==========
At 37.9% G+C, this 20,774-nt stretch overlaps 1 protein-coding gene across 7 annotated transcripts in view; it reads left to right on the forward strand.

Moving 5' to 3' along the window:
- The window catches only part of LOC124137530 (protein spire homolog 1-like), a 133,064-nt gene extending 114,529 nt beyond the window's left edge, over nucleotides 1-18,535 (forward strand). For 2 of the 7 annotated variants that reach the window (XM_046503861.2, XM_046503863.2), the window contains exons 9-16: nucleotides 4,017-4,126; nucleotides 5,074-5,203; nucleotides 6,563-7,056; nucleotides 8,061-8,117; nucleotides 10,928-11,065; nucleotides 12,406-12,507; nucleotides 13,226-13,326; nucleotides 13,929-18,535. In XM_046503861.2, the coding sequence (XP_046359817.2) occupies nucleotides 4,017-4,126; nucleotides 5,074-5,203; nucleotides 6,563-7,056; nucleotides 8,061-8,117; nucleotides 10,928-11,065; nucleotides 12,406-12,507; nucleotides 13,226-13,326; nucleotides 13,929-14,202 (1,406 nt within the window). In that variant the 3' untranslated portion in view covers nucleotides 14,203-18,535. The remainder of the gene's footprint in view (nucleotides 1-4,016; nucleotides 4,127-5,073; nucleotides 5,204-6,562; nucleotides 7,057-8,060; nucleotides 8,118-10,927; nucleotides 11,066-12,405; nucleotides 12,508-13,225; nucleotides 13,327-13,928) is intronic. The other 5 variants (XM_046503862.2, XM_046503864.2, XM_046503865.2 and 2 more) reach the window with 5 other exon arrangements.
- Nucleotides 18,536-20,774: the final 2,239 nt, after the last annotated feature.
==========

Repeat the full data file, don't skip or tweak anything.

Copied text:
At 37.9% G+C, this 20,774-nt stretch overlaps 1 protein-coding gene across 7 annotated transcripts in view; it reads left to right on the forward strand.

Moving 5' to 3' along the window:
- The window catches only part of LOC124137530 (protein spire homolog 1-like), a 133,064-nt gene extending 114,529 nt beyond the window's left edge, over nucleotides 1-18,535 (forward strand). For 2 of the 7 annotated variants that reach the window (XM_046503861.2, XM_046503863.2), the window contains exons 9-16: nucleotides 4,017-4,126; nucleotides 5,074-5,203; nucleotides 6,563-7,056; nucleotides 8,061-8,117; nucleotides 10,928-11,065; nucleotides 12,406-12,507; nucleotides 13,226-13,326; nucleotides 13,929-18,535. In XM_046503861.2, the coding sequence (XP_046359817.2) occupies nucleotides 4,017-4,126; nucleotides 5,074-5,203; nucleotides 6,563-7,056; nucleotides 8,061-8,117; nucleotides 10,928-11,065; nucleotides 12,406-12,507; nucleotides 13,226-13,326; nucleotides 13,929-14,202 (1,406 nt within the window). In that variant the 3' untranslated portion in view covers nucleotides 14,203-18,535. The remainder of the gene's footprint in view (nucleotides 1-4,016; nucleotides 4,127-5,073; nucleotides 5,204-6,562; nucleotides 7,057-8,060; nucleotides 8,118-10,927; nucleotides 11,066-12,405; nucleotides 12,508-13,225; nucleotides 13,327-13,928) is intronic. The other 5 variants (XM_046503862.2, XM_046503864.2, XM_046503865.2 and 2 more) reach the window with 5 other exon arrangements.
- Nucleotides 18,536-20,774: the final 2,239 nt, after the last annotated feature.